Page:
The Dong Phayayen-Khao Yai Forest Complex, with its high annual rainfall, acts as a critically important watershed for Thailand, draining into and feeding five of the country’s major rivers: Nakhon Nayok river, Prachin Buri river, Lamta Khong river, Muak Lek river, and Mun river. The waterfalls and creeks within the property, together with the variety of flora and fauna and dramatic forested landscapes, attract millions of visitors every year for recreation and education purposes.
Criterion (x): The Dong Phayayen-Khao Yai Forest Complex (DPKY-FC) contains more than 800 fauna species, including 112 species of mammals, 392 species of birds and 200 reptiles and amphibians. The property is internationally important for the conservation of globally threatened and endangered mammal, bird and reptile species that are recognised as being of outstanding universal value. This includes 1 critically endangered, 4 endangered and 19 vulnerable species. The property contains the last substantial area of globally important tropical forest ecosystems of the Thailandian Monsoon Forest biogeographic province in northeast Thailand, which in turn can provide a viable area for long-term survival of endangered, globally important species, including tiger, elephant, leopard cat and banteng. The unique overlap of the range of two species of gibbon, including the vulnerable pileated gibbon, further adds to the global value of the complex. In addition to the resident species the complex plays an important role for the conservation of migratory species, including the endangered Spot-billed Pelican and critically endangered Greater Adjutant.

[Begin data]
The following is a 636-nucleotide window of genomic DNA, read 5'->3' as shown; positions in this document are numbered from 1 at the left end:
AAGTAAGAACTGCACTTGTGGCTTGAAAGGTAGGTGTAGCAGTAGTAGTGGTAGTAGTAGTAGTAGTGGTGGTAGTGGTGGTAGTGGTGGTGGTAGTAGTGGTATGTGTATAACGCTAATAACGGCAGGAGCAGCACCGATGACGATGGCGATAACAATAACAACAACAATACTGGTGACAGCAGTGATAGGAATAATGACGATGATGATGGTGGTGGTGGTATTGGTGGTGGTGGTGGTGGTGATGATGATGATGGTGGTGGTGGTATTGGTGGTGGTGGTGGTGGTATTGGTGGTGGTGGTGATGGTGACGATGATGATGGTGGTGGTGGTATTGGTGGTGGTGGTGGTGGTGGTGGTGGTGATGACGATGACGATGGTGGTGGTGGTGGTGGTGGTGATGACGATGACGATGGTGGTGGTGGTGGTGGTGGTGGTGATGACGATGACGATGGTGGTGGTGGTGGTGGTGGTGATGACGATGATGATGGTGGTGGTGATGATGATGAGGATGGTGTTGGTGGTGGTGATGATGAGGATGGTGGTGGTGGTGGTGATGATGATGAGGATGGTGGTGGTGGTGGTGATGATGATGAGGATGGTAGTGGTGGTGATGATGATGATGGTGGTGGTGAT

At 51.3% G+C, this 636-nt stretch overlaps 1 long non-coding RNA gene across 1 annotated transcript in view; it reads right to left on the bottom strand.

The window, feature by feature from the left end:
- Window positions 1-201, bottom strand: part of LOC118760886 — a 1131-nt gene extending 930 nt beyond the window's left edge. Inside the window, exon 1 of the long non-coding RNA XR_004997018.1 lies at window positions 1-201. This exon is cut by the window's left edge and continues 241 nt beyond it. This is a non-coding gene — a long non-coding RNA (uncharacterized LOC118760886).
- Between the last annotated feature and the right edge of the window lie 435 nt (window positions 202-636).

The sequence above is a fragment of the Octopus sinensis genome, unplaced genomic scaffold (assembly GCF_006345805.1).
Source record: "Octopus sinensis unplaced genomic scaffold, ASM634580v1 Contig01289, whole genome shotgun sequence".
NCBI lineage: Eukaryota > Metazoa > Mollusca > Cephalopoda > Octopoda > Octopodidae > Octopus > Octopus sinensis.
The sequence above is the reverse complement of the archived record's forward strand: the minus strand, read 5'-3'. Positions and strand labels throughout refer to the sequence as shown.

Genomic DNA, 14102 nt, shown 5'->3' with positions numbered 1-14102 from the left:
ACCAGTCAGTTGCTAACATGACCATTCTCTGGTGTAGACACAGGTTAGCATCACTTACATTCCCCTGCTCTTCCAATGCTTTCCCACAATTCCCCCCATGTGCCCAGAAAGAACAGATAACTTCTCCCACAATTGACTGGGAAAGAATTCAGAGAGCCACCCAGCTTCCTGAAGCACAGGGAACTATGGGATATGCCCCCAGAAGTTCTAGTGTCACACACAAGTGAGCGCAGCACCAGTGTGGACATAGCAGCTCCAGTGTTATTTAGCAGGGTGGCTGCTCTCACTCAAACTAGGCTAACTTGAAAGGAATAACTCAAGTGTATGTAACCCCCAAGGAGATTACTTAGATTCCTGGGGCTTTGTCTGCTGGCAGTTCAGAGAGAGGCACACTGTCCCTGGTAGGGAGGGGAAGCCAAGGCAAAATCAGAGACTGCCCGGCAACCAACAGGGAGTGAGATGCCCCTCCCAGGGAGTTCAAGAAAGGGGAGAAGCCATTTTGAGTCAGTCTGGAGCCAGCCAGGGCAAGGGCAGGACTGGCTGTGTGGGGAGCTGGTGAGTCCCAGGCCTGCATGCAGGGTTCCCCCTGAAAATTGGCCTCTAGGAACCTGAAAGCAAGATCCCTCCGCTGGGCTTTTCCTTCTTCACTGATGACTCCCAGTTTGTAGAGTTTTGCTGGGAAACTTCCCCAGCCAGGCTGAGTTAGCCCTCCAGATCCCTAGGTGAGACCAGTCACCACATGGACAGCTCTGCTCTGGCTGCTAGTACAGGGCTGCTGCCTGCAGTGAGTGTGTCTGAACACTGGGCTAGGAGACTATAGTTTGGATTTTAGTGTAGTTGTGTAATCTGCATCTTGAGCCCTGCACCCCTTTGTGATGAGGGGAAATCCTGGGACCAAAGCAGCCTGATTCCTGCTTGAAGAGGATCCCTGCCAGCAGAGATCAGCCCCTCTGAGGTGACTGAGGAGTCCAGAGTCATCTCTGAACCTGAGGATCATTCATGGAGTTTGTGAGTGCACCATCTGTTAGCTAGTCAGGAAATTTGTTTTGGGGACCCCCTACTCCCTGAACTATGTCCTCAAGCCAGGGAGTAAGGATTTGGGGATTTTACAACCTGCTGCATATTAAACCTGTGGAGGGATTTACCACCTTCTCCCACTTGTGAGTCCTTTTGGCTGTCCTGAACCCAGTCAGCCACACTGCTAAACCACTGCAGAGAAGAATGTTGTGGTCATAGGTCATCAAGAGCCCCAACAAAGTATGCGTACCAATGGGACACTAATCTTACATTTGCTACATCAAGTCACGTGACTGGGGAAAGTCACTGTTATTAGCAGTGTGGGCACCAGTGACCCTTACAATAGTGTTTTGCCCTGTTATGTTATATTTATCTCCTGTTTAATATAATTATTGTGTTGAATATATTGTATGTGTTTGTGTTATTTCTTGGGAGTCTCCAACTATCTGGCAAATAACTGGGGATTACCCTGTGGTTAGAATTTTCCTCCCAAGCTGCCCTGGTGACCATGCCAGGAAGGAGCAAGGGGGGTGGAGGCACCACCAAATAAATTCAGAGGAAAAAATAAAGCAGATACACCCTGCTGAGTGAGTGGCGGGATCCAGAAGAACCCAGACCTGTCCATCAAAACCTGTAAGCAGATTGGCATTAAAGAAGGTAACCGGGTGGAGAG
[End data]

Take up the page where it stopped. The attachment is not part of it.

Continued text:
Saraburi is a city in the Chao Phraya Basin region of Thailand. It is home to one of the most beautiful religious sites in Thailand, a large botanical garden, and many other natural and historical sights. Saraburi has been an important city since ancient times. It is assumed to have been established c.1549 during the reign of King Maha Chakkraphat of the Kingdom of Ayutthaya. It is assumed that the king had ordered the merging of some parts of Lopburi and Nakhon Nayok together to set up Saraburi Province with the aim of being a centre for mobilising citizenry in times of war. Therefore, from the Ayutthaya period, the story of Saraburi has usually related to battles and wars. As for the origin of the word “Saraburi”, it is assumed that due to its location near a swamp called “Bueng Nong Ngong”, when the town was established a combination of “sa” (a swamp) and “buri” (a town), it was suggested and the town was named “Saraburi” [read more].